As regular CFZ-watchers will know, for some time Corinna has been doing a column for Animals & Men and a regular segment on On The Track... particularly about out-of-place birds and rare vagrants. There seem to be more and more bird stories from all over the world hitting the news these days so, to make room for them all - and to give them all equal and worthy coverage - she has set up this new blog to cover all things feathery and Fortean.

Sunday 1 July 2018

New restrictions on vulture-killing drugs in Pakistan


Vulture populations in South Asia have collapsed by over 95 per cent since the mid-1990s. The primary cause of this catastrophic decline, and still an ongoing threat, is the ingestion by vultures of livestock carcasses containing non-steroidal anti-inflammatory drugs (NSAIDs), principally diclofenac. Although diclofenac was banned from veterinary use in Pakistan, India and Nepal in 2006, other NSAIDs such as aceclofenac and ketoprofen still pose a major threat to Critically Endangered vultures.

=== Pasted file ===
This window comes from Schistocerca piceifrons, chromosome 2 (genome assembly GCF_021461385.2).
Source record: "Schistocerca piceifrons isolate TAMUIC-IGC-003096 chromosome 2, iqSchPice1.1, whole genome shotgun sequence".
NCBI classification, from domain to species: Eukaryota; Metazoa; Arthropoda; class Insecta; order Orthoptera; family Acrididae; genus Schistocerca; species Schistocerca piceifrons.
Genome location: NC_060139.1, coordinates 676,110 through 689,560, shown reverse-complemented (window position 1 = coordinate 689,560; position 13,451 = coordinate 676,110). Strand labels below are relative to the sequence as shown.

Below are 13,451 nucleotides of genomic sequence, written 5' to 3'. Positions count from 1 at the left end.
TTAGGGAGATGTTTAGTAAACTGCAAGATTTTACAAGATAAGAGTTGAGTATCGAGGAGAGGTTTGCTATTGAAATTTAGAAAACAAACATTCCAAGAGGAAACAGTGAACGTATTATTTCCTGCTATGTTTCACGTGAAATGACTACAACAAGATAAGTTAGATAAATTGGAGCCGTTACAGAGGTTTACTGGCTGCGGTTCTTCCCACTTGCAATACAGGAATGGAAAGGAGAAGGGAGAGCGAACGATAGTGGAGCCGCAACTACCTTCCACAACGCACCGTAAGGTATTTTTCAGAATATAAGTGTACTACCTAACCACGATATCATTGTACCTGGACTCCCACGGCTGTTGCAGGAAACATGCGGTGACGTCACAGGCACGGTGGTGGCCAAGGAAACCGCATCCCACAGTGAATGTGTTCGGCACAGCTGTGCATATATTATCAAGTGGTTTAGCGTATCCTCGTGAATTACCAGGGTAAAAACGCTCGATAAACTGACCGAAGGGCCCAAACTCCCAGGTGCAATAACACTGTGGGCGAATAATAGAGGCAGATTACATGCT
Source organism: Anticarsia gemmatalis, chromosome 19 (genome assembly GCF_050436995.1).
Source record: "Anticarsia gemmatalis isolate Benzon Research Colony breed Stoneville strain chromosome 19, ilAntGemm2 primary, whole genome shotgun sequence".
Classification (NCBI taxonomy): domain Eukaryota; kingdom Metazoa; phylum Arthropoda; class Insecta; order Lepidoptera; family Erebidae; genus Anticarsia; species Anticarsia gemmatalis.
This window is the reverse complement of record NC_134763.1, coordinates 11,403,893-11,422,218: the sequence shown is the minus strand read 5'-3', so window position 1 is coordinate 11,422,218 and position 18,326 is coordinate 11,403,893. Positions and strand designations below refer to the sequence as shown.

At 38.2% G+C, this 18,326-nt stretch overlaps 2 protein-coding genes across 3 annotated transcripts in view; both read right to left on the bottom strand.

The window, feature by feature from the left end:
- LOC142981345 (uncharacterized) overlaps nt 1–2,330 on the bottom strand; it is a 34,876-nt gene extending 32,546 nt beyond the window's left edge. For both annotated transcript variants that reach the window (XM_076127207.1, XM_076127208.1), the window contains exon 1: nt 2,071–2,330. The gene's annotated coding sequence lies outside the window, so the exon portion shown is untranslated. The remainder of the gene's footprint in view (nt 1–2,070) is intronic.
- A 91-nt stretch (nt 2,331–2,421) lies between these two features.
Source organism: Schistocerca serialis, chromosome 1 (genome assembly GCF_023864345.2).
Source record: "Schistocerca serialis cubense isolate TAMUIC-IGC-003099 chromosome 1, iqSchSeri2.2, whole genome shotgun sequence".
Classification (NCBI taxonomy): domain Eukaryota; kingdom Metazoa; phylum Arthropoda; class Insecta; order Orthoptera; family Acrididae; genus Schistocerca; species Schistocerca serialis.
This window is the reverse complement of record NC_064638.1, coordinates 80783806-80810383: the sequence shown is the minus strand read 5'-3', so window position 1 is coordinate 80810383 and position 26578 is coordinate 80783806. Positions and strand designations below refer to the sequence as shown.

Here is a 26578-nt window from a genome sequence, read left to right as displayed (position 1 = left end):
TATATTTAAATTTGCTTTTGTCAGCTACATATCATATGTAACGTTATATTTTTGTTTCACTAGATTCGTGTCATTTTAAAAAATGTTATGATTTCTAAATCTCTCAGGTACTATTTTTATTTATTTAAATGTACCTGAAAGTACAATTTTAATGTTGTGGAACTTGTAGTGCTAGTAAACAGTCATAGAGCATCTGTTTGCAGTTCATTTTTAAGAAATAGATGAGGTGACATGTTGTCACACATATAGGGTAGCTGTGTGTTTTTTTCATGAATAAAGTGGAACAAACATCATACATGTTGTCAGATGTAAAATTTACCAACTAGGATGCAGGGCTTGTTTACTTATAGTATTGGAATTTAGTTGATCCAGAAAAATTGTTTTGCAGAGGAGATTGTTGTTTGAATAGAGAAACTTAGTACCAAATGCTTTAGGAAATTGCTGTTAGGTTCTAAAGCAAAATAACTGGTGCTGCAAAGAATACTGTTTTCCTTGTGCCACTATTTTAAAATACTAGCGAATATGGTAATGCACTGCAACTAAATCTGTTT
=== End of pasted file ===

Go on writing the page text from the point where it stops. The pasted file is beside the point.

WWF-Pakistan and the Hawk Conservancy Trust in the UK have been partners on the Pakistan Vulture Restoration Project (PVRP) to conserve vultures in Pakistan for the past 12 years. The project consists of a vulture breeding centre in Punjab province and a community-led vulture safe zone in Sindh province, where some of Pakistan's last remaining colonies of Critically Endangered White-rumped and Slender-billed Vultures are found.
PVRP has continued lobbying for the removal of veterinary drugs which are unsafe for vultures. In a recent letter to the Department of Health for Sindh, the Secretary was urged to restrict the distribution of ketoprofen and aceclofenac in Sindh's Vulture Safe Zone. As a result, the Chief Drug Inspector of Sindh ordered all regional and district drug inspectors to restrict the use of these drugs.
Muhammad Jamshed Iqbal at WWF-Pakistan said: "NSAIDs such as ketoprofen and aceclofenac have proven to be fatal for Gyps vultures in clinical trials and their restriction in the Sindh will contribute significantly in the survival of the remaining populations of Gyps vultures in Pakistan."

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